React Advanced: The Tiniest Recap — See What You’ve Missed
React Advanced Overview
React Advanced chose an amazingly artistic neighborhood for the venue, East London, the powerhouse of creativity, passion, and underground culture with lots of galleries and graffiti with the famous Banksy just around the corner in a small car park on Chrisp Street (although, not the best Banksy you could get in London, but still gives you an idea of how East London is literally packed with buildings painted and ‘vandalized’ by all sorts of vivid colors). Oval Space, the kernel of Bethnal Green, with incredible and awe-inspiring panoramic views over the iconic decommissioned Bethnal Green gasholders, was chosen for its ultramodern event setup and artistic ambiance, to be the very best home for React Advanced.
Outside Oval Space
The conference started as soon as the commotion died down with Ken Wheeler hopping on the stage to talk Performance. Knowing Ken on social media, you’d imagine he would be a loud crazy American (which he actually is), but on stage, it’s like he was baptized, converted, and werewolved into a nice little gentleman in a baseball cap. Cracked a few jokes, which were not funny enough, but he seemed genuinely nice and knew his stuff fairly well (judging by the extremely engaged audience and not my personal non-coder’s opinion).
Ken, the modest guy
Later when I stumbled on Ken during a lunch break, this conversation happened:
Ken: so what did you do yesterday?
Me: I did all kinds of crazy stuff. You?
Ken: I don’t know, I guessed I just went into McDonald’s.
Me: Alright, say no more.
Shawn, the generous guy
Denis, the shiny star of every show
Perhaps, one of the most memorable talks from the event was by Siddharth Kshetrapal, who now works for codesandbox and has recently relocated to the Netherlands from India. Siddharth talked about building design systems and all the angles you can approach them from. These are the tools he mentioned during his talk.
Sid, the smartest guy
Emma Brillhart talked about writing a more readable React codebase using TypeScript, GraphQL, and Hooks thus improving developer productivity, increasing the speed at which new developers are able to hop on board and understand the codebase, thus contributing to overall project robustness.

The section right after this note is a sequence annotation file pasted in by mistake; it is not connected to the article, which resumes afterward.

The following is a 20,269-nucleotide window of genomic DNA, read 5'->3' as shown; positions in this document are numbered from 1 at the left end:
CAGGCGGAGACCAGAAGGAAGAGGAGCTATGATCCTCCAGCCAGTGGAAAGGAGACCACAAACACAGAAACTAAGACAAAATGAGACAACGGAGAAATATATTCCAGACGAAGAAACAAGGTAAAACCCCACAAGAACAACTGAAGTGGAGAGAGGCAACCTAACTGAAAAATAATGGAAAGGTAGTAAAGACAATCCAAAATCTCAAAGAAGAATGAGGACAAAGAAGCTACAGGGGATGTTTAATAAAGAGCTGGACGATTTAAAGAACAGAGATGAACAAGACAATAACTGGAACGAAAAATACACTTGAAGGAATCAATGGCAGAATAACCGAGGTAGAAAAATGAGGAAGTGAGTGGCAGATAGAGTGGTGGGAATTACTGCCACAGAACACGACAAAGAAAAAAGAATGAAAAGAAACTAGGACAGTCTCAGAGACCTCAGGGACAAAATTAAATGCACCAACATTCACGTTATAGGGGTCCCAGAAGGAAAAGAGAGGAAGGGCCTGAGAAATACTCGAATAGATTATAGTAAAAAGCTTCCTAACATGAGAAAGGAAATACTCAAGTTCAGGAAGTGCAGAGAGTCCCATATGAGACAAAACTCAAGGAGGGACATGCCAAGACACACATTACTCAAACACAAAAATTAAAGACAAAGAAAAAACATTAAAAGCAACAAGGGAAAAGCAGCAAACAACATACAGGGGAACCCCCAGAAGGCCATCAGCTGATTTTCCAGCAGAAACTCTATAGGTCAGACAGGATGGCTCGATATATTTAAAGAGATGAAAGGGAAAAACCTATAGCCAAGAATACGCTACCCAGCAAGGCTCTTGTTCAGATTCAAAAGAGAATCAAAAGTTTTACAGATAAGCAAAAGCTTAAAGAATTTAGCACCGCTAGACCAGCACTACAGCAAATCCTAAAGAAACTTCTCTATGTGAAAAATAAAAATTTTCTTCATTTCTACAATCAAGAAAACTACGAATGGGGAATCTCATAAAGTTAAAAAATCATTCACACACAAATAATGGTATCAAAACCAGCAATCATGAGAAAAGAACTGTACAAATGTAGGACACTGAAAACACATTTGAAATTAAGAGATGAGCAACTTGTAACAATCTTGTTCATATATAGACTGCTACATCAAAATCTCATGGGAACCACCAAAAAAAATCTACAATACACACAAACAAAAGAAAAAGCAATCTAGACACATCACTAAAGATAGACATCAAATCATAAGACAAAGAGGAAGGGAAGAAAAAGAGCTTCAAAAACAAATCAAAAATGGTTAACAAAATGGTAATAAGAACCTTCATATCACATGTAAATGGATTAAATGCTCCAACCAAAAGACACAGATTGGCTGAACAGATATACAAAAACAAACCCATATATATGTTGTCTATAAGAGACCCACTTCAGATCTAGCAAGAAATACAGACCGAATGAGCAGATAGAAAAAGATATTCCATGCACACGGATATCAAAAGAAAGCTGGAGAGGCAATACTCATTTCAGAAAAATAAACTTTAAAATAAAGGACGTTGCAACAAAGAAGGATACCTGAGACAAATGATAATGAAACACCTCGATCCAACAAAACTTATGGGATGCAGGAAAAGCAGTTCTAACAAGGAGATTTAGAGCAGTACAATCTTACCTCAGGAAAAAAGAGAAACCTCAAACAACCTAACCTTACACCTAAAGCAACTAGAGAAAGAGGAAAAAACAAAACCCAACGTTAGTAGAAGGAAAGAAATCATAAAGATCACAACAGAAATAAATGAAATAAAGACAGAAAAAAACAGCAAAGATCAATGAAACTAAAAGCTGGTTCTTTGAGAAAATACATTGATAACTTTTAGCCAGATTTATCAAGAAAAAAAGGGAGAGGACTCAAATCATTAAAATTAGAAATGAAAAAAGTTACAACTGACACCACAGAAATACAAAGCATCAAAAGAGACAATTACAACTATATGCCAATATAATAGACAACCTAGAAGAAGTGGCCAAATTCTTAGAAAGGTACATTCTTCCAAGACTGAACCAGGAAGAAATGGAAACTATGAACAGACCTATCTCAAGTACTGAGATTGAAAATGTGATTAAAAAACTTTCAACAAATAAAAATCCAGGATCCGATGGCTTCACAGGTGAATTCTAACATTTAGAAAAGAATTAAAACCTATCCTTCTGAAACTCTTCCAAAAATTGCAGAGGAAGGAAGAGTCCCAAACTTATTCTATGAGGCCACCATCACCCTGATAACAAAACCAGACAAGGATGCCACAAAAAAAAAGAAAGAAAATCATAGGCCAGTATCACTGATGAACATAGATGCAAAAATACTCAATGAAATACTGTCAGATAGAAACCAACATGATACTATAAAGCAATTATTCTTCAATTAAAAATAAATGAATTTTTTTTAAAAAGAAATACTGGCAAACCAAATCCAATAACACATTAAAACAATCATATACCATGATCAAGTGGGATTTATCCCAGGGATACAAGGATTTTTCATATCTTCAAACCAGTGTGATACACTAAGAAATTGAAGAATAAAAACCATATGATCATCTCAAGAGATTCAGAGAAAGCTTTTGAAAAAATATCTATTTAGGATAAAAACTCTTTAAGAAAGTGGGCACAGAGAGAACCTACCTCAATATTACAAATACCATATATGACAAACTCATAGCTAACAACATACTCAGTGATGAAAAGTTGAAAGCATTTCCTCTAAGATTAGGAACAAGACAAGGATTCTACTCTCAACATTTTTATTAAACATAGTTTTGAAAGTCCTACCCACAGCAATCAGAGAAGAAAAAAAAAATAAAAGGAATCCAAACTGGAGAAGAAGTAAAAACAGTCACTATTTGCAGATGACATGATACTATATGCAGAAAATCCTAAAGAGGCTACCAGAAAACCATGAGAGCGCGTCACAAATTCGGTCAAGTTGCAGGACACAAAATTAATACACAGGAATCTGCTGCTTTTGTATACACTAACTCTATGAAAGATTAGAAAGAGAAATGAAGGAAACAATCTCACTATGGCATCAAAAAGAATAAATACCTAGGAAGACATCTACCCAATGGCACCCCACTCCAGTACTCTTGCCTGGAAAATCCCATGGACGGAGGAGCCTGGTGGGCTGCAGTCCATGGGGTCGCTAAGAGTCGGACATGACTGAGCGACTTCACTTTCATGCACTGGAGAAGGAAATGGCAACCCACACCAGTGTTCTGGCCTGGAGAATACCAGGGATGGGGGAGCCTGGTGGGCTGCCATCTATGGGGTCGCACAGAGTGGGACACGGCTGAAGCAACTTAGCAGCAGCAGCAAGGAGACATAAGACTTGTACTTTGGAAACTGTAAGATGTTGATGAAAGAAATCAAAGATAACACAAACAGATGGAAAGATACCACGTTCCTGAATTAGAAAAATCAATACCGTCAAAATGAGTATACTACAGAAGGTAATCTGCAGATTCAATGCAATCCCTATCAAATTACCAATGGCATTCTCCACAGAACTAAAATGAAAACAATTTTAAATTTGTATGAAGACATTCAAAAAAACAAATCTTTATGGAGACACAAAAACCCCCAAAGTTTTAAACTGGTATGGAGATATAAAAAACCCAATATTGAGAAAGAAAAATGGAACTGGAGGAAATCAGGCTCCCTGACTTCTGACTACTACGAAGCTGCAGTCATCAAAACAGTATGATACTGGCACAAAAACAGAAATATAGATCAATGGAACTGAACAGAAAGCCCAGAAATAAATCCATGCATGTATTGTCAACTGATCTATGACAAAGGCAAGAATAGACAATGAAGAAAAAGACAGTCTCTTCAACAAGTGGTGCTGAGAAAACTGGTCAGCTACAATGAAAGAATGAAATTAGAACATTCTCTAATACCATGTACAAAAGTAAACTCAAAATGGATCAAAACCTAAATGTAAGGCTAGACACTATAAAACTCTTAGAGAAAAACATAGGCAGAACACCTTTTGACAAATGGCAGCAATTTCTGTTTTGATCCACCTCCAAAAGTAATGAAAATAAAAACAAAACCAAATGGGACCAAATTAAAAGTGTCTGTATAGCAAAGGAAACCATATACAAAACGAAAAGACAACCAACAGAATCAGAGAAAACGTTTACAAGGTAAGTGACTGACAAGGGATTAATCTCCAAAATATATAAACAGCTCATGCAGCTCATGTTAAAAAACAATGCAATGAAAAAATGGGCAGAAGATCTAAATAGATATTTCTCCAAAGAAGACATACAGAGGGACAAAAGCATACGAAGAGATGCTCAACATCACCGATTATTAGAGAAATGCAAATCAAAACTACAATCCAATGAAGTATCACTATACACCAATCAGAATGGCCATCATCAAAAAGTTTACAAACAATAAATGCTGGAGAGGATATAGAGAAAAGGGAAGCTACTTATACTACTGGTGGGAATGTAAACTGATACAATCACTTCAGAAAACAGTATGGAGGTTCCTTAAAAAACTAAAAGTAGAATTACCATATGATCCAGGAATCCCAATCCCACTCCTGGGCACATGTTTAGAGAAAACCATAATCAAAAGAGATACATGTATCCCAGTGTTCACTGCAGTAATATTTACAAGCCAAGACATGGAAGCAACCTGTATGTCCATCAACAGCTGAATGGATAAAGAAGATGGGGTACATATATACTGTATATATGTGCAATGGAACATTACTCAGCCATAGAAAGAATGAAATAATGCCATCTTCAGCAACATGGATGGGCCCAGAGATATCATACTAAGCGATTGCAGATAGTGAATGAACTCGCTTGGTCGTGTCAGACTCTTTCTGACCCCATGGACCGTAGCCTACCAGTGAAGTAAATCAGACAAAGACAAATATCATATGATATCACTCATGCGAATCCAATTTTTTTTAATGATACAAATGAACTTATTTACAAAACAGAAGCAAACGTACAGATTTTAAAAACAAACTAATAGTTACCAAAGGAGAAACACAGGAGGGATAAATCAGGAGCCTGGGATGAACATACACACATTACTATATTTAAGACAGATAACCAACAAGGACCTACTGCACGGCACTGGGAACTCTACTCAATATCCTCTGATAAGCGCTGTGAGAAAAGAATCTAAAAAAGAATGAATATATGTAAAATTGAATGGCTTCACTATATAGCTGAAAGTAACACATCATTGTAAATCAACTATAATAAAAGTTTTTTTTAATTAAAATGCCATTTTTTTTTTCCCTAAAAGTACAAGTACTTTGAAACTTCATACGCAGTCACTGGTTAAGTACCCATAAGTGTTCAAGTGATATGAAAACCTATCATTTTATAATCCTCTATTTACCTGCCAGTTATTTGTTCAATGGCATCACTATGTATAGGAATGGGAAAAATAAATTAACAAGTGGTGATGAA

Emma, the pretties developer I’ve ever seen
After another sweet and short coffee break, Jared Palmer livecoded explaining why you should use Formik 2.0 and sponsor the podcast he co-hosts with Ken Wheeler, the Undefined. Somewhat halfway through the presentation (which was nothing but Jared Palmer coding on stage), he asked for beer which was then gracefully handed by Ken Wheeler resulting in everyone literally bursting in laughter.
Jared, the tipsy guy
But the funniest thing was, though, right at the beginning of his talk where he showed a little clip he made summing up the intro into his presentation:
Overall, React Advanced was quite different from the event I attended earlier in Amsterdam, that is JS Nation, which comes back in June next year with sort of a revamped edition. First of all, because it was a lot more technical than JS Nation, second of all because it was practically zero or very little art involved. If you want to know more about JS Nation 2019, you can check it out here.
There was another track dedicated fully to React Native, which I was not present at, but I’m sure it was a lot of fun, because how could not it be since it was rocked by Nader Dabit, which I, unfortunately, have not been able to meet up with. But look at him, I mean …
Nader, the liberal guy
From what I’ve heard the afterparty was fabulous with Polyop and Ken Wheeler playing their best tracks.
Originally published at Soshace.